Dupont Circle’s prolific Keegan Theatre is celebrating its 25th anniversary season.
“Twenty five years is a huge bench mark for any theater anywhere,” Artistic Director Susan Marie Rhea told WTOP. “We’re thrilled that we made it that far, especially coming out of this past year. It feels like a particular accomplishment and we’re just so grateful.”
It’s a welcome return to live theater performances after a long pandemic hiatus.
“We closed in March 2020,” Rhea said. “We’ve been quietly waiting and gearing up to reopen ever since. We did some streaming productions during the last 18 months, but that isn’t the same as live theater. Live theater wants butts in seats. We want people back in the theater, so we can have the real joy and magic of the theater experience.”
You can enjoy that experience with Good People (now through Oct. 3), a Tony Award-nominated comedy written by playwright David Lindsay-Abaire (Rabbit Hole, Ripcord).
“Good People is set in South Boston, a blue-collar neighborhood where the playwright David grew up,” Rhea said. “It follows a single mother who has been fired from her minimum-wage job and is facing eviction. … This character decides to appeal to an old flame, her high-school sweetheart who has made it out of Southie as a wealthy doctor.”
Director Josh Sticklin brings it all to life by juxtaposing the two worlds visually.
“The artistic team worked together to visually weave South Boston and Chestnut Hill … [creating] a very low-income neighborhood, then flipping that in Act Two to the opulence and wealth,” Rhea said. “They achieved this in a stunning way by simplifying and visually teasing out themes in the art and design that would connect those two worlds.”
The culture clash between both sides of town sparks endless thematic commentary.
“It’s funny, it’s compassionate and it asks the question: How do we decide what makes someone a good person? Who decides that? What does that say about us?” Rhea said. “It’s also an exploration of how we reach across things that divide us, whether those divides are economic, social or racial, whatever those barriers are to human connection.”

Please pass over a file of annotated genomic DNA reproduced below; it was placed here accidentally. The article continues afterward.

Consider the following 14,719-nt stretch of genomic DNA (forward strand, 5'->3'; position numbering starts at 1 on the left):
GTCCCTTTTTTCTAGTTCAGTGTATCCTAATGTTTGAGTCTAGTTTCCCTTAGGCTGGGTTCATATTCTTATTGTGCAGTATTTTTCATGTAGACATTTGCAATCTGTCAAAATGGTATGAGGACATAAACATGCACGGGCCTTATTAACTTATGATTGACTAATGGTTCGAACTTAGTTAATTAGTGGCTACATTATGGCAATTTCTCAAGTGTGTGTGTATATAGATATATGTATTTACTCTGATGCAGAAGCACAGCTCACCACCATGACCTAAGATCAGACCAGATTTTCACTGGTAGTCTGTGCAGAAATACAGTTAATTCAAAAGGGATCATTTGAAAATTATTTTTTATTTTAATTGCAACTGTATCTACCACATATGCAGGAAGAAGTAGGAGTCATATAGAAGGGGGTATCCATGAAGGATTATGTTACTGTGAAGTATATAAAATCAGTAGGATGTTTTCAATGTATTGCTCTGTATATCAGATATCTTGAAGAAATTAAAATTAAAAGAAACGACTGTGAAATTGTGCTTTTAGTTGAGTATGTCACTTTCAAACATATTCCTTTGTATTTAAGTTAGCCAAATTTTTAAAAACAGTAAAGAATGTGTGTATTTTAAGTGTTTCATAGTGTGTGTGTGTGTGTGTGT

Along those lines, Keegan Theatre just held a special racial talkback on Sunday.
“Keegan is partnering with Challenging Racism all season,” Rhea said. “They are an Arlington-based organization whose mission is to educate people about the prevalence and inequities of institutional and systemic racism. We engaged with them and are partnering with them all season long to talk with audiences about the intersection of race.”
It’s the latest effort by Keegan, which began in church basements and high schools during its first decade before starting to perform on Church Street in 2006. They permanently set up shop there in 2009, purchased the building in 2012 and renovated it in 2013.
“We have spent this downtime preparing to welcome audiences safely back to our space,” Rhea said. “We will be requiring proof of vaccination. We will also be enforcing a mask mandate. … We are excited to show how it can be done, because we all need to continue to find ways to connect with each other and embrace live art.”